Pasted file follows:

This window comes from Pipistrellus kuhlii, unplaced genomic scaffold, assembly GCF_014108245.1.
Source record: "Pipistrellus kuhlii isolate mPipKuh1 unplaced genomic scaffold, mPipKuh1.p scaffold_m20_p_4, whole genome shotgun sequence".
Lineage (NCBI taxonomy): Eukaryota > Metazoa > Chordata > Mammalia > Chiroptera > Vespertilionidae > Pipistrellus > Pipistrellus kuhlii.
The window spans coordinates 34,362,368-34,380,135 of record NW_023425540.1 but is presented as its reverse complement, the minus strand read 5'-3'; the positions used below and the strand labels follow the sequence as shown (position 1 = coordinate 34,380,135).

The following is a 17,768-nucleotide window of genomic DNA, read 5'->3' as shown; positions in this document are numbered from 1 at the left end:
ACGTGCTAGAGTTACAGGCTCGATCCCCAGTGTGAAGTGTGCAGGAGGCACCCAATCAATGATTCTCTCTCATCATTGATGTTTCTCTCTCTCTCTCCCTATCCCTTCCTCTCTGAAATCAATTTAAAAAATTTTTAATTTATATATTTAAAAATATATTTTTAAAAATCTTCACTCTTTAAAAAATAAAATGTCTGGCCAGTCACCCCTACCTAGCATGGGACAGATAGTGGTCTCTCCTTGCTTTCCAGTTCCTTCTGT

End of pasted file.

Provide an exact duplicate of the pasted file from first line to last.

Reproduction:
This window comes from Pipistrellus kuhlii, unplaced genomic scaffold, assembly GCF_014108245.1.
Source record: "Pipistrellus kuhlii isolate mPipKuh1 unplaced genomic scaffold, mPipKuh1.p scaffold_m20_p_4, whole genome shotgun sequence".
Lineage (NCBI taxonomy): Eukaryota > Metazoa > Chordata > Mammalia > Chiroptera > Vespertilionidae > Pipistrellus > Pipistrellus kuhlii.
The window spans coordinates 34,362,368-34,380,135 of record NW_023425540.1 but is presented as its reverse complement, the minus strand read 5'-3'; the positions used below and the strand labels follow the sequence as shown (position 1 = coordinate 34,380,135).

The following is a 17,768-nucleotide window of genomic DNA, read 5'->3' as shown; positions in this document are numbered from 1 at the left end:
ACGTGCTAGAGTTACAGGCTCGATCCCCAGTGTGAAGTGTGCAGGAGGCACCCAATCAATGATTCTCTCTCATCATTGATGTTTCTCTCTCTCTCTCCCTATCCCTTCCTCTCTGAAATCAATTTAAAAAATTTTTAATTTATATATTTAAAAATATATTTTTAAAAATCTTCACTCTTTAAAAAATAAAATGTCTGGCCAGTCACCCCTACCTAGCATGGGACAGATAGTGGTCTCTCCTTGCTTTCCAGTTCCTTCTGT